When Meat Prices Go Crazy — best sources of protein on a budget

INTRODUCTION:  Not everyone who eats a “low carb” diet can afford to keep buying meat at the today’s current crazy prices. This article looks at options on the basis of protein to energy, in calories (kcals). Yes, it contains some ‘unconventional’ protein sources, but ones that can still fit within a low carb diet. It provides people with options who may not have a choice.

Meat prices have gone crazy and many people are wondering how to eat well on a budget. Steaks and chops are familiar, but they aren’t the only source of protein — or even the best sources.

A rib steak is only 60% protein but skipjack tuna is 92% protein — which is substantially more, and costs a great deal less. Skinless turkey breast is 86% protein and skinless chicken breast is 75% protein— both higher than a rib steak and both considerably less expensive. While medium-lean ground beef (80% lean) is inexpensive it only has 41% protein, and canned pink salmon, beef- or chicken liver, canned mackerel and sardines all have more protein in them than that!

Note: In this article, protein to energy ratio (P:E in kcals) is protein in calories (kcals) compared to the total amount of calories in one ounce (28g) of the food. This is different than the Ted Naiman’s “P:E ratio“, where energy is “non-fiber carbohydrate + fat”. In this calculation the energy provided by protein is not counted, however not all protein is used for muscle accretion, but in a high protein diet, excess protein is burnt for energy, or stored as fat.

Below are some examples of relatively low-cost animal source foods, sorted from the highest amount of protein to the lowest and as animal products, these are all complete proteins — having all 9 essential amino acids.

Highest protein animal source foods, from highest to lowest

But what to make out of canned pink salmon? “Salmon patties” were a staple in my home growing up. They are made from drained canned pink salmon, mixed with a little chopped celery, minced green onion and egg to bind them (my mom would add breadcrumbs but I omit them and they come out fine!). They are formed into patties and either fried in a bit of fat or cooked in a non-stick skillet. They are an excellent source of highly bioavailable protein, a good source of omega 3 fatty acids, and are inexpensive and delicious! They can be served with homemade cabbage salad (Cole slaw), or a side of cooked vegetables…and yes, frozen vegetables are just as nutritious as fresh, and much less expensive.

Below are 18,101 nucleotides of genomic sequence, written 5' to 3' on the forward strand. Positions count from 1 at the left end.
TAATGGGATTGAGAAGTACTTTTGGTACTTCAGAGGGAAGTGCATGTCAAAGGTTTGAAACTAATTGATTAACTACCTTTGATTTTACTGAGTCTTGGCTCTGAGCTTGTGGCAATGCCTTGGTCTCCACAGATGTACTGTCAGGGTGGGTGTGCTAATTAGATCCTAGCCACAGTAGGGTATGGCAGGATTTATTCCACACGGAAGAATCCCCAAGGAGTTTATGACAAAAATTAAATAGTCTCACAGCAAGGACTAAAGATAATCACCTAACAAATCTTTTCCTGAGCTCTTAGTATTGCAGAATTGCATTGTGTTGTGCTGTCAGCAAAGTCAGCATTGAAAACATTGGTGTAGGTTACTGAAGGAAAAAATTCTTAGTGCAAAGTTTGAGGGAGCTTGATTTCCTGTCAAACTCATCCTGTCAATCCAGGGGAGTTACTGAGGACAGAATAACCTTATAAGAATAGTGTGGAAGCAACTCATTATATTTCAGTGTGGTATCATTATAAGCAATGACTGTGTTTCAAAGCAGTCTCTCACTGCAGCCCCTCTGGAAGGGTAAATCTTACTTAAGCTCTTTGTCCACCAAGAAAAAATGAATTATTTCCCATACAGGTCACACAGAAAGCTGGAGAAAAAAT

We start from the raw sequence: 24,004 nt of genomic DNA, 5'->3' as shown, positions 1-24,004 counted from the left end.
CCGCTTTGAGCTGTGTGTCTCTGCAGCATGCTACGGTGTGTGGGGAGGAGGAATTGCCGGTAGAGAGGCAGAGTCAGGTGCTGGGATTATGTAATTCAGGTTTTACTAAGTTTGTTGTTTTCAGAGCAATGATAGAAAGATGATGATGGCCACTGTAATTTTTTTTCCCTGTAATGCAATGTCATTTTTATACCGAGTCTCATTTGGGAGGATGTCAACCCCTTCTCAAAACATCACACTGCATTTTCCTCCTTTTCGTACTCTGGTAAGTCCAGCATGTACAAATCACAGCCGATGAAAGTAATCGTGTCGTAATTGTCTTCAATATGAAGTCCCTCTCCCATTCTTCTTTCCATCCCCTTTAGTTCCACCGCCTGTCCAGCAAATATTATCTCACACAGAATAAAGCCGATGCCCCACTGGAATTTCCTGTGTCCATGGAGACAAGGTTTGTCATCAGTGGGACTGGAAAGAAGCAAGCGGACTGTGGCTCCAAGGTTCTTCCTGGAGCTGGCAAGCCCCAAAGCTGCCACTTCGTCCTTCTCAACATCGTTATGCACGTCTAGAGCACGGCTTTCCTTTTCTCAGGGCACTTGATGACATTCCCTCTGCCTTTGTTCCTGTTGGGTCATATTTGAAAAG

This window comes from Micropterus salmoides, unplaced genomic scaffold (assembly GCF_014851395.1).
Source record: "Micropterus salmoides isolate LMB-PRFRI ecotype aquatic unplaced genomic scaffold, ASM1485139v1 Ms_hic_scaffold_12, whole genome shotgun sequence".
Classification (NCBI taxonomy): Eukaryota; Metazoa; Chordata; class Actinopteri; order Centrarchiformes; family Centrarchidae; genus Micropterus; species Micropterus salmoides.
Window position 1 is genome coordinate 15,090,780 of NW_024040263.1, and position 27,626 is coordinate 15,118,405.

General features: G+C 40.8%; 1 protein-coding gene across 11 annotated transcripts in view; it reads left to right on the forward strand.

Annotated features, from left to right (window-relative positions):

Canned tuna is delicious mixed up with a bit of mayonnaise, with or without some minced celery and of course is terrific added to casseroles that for those not following a low carb diet, are made with pasta. I find that chunks of lightly cooked cauliflower stands in well for noodles and these casseroles can be a complete meal with the addition of a few handfuls of fresh or frozen vegetables.  They are also wonderful with a sprinkle of grated cheese on top.  Tuna is a great source of protein as well as omega 3 fat, and is often on sale. Buying a few cans to have on hand makes it easy to reach for at the end of a long day.

Some people don’t like liver because their only experience with it is something akin to shoe leather, but when it is bought fresh and cooked on a barbeque (or broiled in the oven) until “just cooked”, it is delicious. Chicken liver can be cooked that way too, but is also delicious pan fried with onion, mushroom and peppers, or made into a pí¢té.

Spinach soufflé

Eggs can provide the protein in a spinach soufflé which is delicious with or without some grated parmesan or swiss cheese. Adding extra egg white makes it even higher in protein, and makes for an even better soufflé!


Eggs can stand on their own served as shakshuka as the main dish for dinner. A cucumber and tomato salad makes a delicious side dish and all together, this is a very affordable and tasty meal!

What about some non-animal sources ?

Non-Animal Source of Protein

Ma-Po tofu

Tofu is very versatile and to many people’s surprise, contains all 9 essential amino acids.  It comes in so many forms — from firm blocks, to silky and custard-like, and can be cooked into so many wonderful dishes. If you haven’t tried Chinese Ma-Po tofu, you are missing something! It has a delicious sauce made from garlic, green onions and brown bean sauce (and for non-vegetarians includes a small amount of ground meat), and is simply just delicious! Serve it with stir fried broccoli or bok choi and garlic.

fish without bones

Firm tofu, cut in small rectangles, dipped in egg and pan fried with some ginger and green onion and finished by steaming with a bit of broth is just delicious!  The Chinese fondly refer to tofu as “meat without bones” and I call the egg dipped fried with green onion and ginger, as “fish without bones” (because this is often the way the Cantonese prepare fish).

Highest protein non-animal source foods, from highest to lowest

While many people who eat low carb think that legumes such as lentils and chickpeas are “off limits”, 1/2 cup of legumes contain approximately the same amount of carbs as 1/2 cup of yam or squash, but comes with an added bonus of 7g of protein. For those that are concerned about anti-nutrients in pulses, these are reduced with soaking and cooking, and not using the soaking water for cooking them reduces most of the gas that people think of when they think of pulses.

[Note: November 7, 2021 – Best to not purée cooked legumes, as they will raise blood sugar more than if left intact.]